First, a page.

Reorganizing the organization

—JEFF DACK on how he wants the new Wunderman Thompson Canada structured to create value for clients—

Anyone who has ever created anything knows that making that thing simple can be, well, hard.

Keeping an idea true to its core, and applying the tunnel vision necessary to ensure it gets executed flawlessly, is always a challenge.

Same applies when creating (or recreating) an agency and its structure.

I recently wrote about my first 30 days at Wunderman Thompson Canada and how I was privileged to lead this new entity of three legacy agencies becoming one.

The honeymoon has been fabulous, but now real life begins. It is time to figure out our how: How we operate more effectively and efficiently, with a future-focus built around our clients, culture and craft.

First step on the “how journey” is to take a hard look at how our people work and what they actually work on.

And (perhaps to nobody’s surprise) we have found that we have too few people working on too many projects. In our opinion, clients need a greater depth of expertise, understanding and relationship-building with their agency practitioners.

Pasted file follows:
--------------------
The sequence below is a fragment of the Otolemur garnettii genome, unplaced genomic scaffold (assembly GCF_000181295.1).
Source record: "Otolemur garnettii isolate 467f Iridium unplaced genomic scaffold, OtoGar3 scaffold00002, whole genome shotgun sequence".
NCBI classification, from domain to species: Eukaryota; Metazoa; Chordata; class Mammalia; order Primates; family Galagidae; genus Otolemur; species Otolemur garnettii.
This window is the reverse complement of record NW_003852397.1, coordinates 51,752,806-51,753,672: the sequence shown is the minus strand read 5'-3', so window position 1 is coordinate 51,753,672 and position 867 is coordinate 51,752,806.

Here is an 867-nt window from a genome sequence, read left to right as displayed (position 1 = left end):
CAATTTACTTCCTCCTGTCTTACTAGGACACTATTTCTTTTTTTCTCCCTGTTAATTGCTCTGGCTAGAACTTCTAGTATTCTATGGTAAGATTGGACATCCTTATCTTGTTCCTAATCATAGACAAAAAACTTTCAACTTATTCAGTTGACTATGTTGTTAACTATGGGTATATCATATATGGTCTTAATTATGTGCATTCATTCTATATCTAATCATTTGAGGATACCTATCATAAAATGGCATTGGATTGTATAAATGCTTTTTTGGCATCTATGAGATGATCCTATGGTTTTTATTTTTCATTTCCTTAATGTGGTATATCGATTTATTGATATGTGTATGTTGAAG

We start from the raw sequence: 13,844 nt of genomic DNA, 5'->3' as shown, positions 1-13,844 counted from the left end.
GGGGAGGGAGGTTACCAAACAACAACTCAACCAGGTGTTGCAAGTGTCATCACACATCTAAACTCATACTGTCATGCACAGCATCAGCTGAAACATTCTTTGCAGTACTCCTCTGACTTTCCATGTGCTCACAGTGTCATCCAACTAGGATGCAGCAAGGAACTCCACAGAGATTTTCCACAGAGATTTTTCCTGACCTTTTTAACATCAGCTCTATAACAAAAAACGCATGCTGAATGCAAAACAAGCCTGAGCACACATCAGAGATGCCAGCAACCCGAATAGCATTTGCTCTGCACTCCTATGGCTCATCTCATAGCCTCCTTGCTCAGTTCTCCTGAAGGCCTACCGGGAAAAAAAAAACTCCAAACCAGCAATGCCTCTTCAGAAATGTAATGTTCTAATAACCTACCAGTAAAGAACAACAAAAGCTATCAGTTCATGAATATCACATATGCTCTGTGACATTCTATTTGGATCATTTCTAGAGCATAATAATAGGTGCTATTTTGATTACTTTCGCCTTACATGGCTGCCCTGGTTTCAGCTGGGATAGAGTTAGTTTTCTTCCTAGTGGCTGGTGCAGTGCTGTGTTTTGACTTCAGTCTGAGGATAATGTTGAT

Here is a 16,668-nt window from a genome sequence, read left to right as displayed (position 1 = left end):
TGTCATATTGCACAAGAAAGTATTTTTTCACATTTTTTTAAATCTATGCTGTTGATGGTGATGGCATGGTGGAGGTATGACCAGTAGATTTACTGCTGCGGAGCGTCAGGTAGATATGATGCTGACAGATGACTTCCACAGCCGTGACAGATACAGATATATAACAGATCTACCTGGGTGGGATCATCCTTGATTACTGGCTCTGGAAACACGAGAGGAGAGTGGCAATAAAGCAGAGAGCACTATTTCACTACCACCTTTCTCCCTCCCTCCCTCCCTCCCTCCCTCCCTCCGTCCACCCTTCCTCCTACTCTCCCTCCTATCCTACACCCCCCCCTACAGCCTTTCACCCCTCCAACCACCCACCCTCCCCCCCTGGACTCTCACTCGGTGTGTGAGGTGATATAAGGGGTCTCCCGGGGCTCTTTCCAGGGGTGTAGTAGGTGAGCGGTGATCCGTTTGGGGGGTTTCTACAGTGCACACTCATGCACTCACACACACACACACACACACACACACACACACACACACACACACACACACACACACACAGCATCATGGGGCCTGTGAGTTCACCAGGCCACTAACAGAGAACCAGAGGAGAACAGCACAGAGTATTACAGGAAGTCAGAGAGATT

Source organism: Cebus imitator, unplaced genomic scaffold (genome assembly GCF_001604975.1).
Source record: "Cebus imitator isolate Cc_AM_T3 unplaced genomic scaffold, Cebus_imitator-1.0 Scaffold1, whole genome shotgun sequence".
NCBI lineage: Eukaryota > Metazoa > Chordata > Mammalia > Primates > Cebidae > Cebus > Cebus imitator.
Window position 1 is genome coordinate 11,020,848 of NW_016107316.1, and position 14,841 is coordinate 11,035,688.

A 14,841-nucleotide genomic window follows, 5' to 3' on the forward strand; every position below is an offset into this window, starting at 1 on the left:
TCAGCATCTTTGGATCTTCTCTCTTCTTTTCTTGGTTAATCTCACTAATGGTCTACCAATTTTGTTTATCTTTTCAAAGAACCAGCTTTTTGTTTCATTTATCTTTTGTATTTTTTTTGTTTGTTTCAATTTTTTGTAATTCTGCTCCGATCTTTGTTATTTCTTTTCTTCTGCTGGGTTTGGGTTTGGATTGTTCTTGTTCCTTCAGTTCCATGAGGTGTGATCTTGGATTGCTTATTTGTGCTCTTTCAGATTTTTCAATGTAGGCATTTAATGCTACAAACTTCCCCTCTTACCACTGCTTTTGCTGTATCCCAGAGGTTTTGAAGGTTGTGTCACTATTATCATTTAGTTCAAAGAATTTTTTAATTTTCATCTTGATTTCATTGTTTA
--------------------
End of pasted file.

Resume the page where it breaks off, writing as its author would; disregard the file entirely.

It’s one thing for me, as a leader, to check-in with a client to ensure that all is well (or not) but in my humble opinion it is far more valuable for our clients to spend quality time with our designers, strategists, project managers and others—to really unpack their thinking and see how it can affect the trajectory of their business.

The “how journey” has led to a destination built around reorganizing our structure to create deeper meaning and greater value for our clients.

Takes one to know one

One of the greatest career choices I ever made was to become a marketing leader in a CPG company and experience life on the other side of the table. I learned quickly as a client how I wanted to be treated by my agency team. It had nothing to do with having my hand held through a strategic process, or being escorted around a set on a shoot day, and everything to do with thinking of the agency as an extension of our team.